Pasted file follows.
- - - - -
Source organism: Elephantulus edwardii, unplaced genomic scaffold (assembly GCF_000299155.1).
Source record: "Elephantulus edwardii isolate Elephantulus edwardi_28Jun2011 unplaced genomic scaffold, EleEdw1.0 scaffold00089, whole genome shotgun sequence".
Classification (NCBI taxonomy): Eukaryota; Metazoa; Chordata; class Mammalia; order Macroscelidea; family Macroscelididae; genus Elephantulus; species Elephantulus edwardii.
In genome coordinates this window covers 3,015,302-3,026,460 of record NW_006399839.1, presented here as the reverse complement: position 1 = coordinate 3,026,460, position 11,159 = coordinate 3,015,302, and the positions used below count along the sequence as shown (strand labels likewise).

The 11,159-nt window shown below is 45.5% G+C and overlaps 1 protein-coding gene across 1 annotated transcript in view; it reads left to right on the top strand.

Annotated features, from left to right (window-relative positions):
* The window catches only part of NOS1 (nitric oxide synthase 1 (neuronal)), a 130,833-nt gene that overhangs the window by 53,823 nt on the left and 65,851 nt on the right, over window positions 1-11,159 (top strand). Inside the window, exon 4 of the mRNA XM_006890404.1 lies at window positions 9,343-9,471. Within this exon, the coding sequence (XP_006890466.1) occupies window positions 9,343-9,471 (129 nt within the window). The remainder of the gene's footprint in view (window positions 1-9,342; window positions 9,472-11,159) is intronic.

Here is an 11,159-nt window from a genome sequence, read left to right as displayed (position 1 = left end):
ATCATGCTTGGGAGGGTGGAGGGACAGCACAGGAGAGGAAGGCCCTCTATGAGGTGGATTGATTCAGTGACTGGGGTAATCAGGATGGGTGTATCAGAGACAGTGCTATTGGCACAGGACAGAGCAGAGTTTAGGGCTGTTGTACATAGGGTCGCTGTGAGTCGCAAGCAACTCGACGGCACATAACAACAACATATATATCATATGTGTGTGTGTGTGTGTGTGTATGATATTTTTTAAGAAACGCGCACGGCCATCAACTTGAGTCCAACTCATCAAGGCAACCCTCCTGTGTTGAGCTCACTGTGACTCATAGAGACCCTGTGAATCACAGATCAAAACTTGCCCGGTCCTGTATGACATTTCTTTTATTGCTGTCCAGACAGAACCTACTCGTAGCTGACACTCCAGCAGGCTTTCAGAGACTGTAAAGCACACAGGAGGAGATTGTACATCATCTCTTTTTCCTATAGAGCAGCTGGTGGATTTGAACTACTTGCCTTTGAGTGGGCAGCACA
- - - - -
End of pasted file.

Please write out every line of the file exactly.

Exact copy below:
Source organism: Elephantulus edwardii, unplaced genomic scaffold (assembly GCF_000299155.1).
Source record: "Elephantulus edwardii isolate Elephantulus edwardi_28Jun2011 unplaced genomic scaffold, EleEdw1.0 scaffold00089, whole genome shotgun sequence".
Classification (NCBI taxonomy): Eukaryota; Metazoa; Chordata; class Mammalia; order Macroscelidea; family Macroscelididae; genus Elephantulus; species Elephantulus edwardii.
In genome coordinates this window covers 3,015,302-3,026,460 of record NW_006399839.1, presented here as the reverse complement: position 1 = coordinate 3,026,460, position 11,159 = coordinate 3,015,302, and the positions used below count along the sequence as shown (strand labels likewise).

The 11,159-nt window shown below is 45.5% G+C and overlaps 1 protein-coding gene across 1 annotated transcript in view; it reads left to right on the top strand.

Annotated features, from left to right (window-relative positions):
* The window catches only part of NOS1 (nitric oxide synthase 1 (neuronal)), a 130,833-nt gene that overhangs the window by 53,823 nt on the left and 65,851 nt on the right, over window positions 1-11,159 (top strand). Inside the window, exon 4 of the mRNA XM_006890404.1 lies at window positions 9,343-9,471. Within this exon, the coding sequence (XP_006890466.1) occupies window positions 9,343-9,471 (129 nt within the window). The remainder of the gene's footprint in view (window positions 1-9,342; window positions 9,472-11,159) is intronic.

Here is an 11,159-nt window from a genome sequence, read left to right as displayed (position 1 = left end):
ATCATGCTTGGGAGGGTGGAGGGACAGCACAGGAGAGGAAGGCCCTCTATGAGGTGGATTGATTCAGTGACTGGGGTAATCAGGATGGGTGTATCAGAGACAGTGCTATTGGCACAGGACAGAGCAGAGTTTAGGGCTGTTGTACATAGGGTCGCTGTGAGTCGCAAGCAACTCGACGGCACATAACAACAACATATATATCATATGTGTGTGTGTGTGTGTGTGTATGATATTTTTTAAGAAACGCGCACGGCCATCAACTTGAGTCCAACTCATCAAGGCAACCCTCCTGTGTTGAGCTCACTGTGACTCATAGAGACCCTGTGAATCACAGATCAAAACTTGCCCGGTCCTGTATGACATTTCTTTTATTGCTGTCCAGACAGAACCTACTCGTAGCTGACACTCCAGCAGGCTTTCAGAGACTGTAAAGCACACAGGAGGAGATTGTACATCATCTCTTTTTCCTATAGAGCAGCTGGTGGATTTGAACTACTTGCCTTTGAGTGGGCAGCACA